"Considering what they did with Tony Tata and the public anger over it, moving it to November makes sense," Malone said.
Malone also said that a fall 2013 referendum, when there's already going to be elections, will save money. A May 2013 referendum would mean having to pay for a special election.
The school capacity picture isn't pretty either. Core capacity (which accounts for the amount of students that can use a schools' central facilities, such as its gym and cafeteria) is already very near 100 percent. The measure for capacity that takes into account mobile classrooms is closer to 90 percent.
The bond referendum previous to 2006 was defeated in 1999, and another defeated bond would almost inevitably mean bad news for already crowded schools.
You can read an excellent piece by Bob Geary about Wake County's "growth wars" from 2007.
This is the story of Lincoln Apartments as Southern Real Estate Management & Consultants tells it: The majority of the 50-plus households at the low-income housing community don't pay rent, or if they do, it's late. And without rent collections, the real estate company can't pay its bills and must evict all the residents, effective Oct. 31.
But residents of Lincoln Apartments told Durham County Commissioners a much different version of events Monday night. And the residents' comments raise questions about the company's financial practices and overall management of the property.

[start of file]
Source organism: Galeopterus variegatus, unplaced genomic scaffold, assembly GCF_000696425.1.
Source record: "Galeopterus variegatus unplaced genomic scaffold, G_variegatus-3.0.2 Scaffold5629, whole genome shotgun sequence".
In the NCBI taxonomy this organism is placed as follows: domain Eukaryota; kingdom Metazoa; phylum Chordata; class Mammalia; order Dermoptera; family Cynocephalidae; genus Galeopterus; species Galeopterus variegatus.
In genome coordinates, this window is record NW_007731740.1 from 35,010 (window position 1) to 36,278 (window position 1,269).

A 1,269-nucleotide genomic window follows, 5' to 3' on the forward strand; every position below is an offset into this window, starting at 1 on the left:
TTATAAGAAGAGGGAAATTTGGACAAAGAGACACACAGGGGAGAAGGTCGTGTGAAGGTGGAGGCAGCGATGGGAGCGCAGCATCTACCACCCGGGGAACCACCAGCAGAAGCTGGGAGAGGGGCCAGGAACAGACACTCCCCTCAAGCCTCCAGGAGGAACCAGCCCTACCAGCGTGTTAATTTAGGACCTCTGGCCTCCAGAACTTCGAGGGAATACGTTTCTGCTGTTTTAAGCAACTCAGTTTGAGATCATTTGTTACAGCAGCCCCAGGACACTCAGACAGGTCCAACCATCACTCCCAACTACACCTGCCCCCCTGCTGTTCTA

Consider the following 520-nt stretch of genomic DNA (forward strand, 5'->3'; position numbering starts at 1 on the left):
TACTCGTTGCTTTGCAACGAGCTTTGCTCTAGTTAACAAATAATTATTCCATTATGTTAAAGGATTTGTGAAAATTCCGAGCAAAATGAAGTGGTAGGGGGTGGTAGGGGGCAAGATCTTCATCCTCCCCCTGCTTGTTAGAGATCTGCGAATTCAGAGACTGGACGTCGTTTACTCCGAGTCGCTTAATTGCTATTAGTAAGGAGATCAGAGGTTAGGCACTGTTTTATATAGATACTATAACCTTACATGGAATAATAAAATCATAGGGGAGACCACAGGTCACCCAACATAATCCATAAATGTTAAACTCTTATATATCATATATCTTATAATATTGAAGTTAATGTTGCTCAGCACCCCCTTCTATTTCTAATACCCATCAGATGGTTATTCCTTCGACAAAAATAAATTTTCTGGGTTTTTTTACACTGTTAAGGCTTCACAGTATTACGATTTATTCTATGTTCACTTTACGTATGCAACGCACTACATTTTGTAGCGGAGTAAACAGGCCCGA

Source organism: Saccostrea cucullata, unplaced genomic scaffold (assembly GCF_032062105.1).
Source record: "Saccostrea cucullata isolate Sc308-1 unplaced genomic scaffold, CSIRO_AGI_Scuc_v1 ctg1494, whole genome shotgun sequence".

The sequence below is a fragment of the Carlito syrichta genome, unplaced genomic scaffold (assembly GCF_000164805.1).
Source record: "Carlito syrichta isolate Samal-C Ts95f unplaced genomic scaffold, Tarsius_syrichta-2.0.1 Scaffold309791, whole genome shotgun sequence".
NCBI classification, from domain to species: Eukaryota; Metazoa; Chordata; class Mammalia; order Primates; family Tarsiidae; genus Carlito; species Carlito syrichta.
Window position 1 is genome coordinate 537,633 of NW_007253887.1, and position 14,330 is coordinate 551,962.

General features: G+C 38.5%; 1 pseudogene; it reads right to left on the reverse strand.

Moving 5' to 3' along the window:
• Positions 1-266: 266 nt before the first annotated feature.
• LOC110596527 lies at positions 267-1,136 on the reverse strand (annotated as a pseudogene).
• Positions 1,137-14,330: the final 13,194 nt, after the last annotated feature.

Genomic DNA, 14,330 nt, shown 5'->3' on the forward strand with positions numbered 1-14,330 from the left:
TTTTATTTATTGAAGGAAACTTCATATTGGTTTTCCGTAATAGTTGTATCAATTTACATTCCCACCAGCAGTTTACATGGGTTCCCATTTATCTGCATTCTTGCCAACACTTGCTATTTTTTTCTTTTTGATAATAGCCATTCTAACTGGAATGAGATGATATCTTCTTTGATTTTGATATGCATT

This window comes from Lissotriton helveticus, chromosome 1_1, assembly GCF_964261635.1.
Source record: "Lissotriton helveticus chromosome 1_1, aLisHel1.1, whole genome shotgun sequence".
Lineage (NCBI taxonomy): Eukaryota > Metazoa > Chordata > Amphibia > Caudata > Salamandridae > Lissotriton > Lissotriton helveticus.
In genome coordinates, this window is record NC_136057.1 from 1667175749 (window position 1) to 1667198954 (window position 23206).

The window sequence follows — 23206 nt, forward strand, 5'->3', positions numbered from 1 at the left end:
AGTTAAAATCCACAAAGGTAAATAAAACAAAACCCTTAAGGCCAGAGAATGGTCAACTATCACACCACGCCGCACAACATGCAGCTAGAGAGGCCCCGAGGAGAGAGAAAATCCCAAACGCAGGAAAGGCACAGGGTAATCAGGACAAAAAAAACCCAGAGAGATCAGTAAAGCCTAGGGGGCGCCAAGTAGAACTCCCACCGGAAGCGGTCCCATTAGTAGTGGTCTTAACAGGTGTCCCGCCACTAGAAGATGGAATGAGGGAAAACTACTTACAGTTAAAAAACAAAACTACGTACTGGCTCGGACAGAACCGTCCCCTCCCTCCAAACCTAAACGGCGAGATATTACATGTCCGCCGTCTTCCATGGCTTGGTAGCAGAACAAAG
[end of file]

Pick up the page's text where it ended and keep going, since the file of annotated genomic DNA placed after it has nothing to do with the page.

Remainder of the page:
"We are not here to hand over our community," said Bernadette Toomer. "We're here to fight."
The property manager, Leila James, has accepted rents in cash, but not provided receipts, residents say. James also allegedly wrote—and then rewrote—leases that drastically changed the terms. And at the very least, Southern Real Estate Management & Consultants failed to hold up their end of the deal in providing a safe, clean living environment.
Now residents want Lincoln Apartments to stay open while city and county officials investigate the financial records and other aspects of the management company.
Southern Real Estate Management & Consultants, which oversees the property for the now-defunct Lincoln Hospital Foundation, sent eviction notices to residents on Sept. 28, telling them they had a little more than a month to leave their homes. Some residents have lived at Lincoln Apartments as long as 30 years. At least 50 households, as many as 200 tenants, received notices.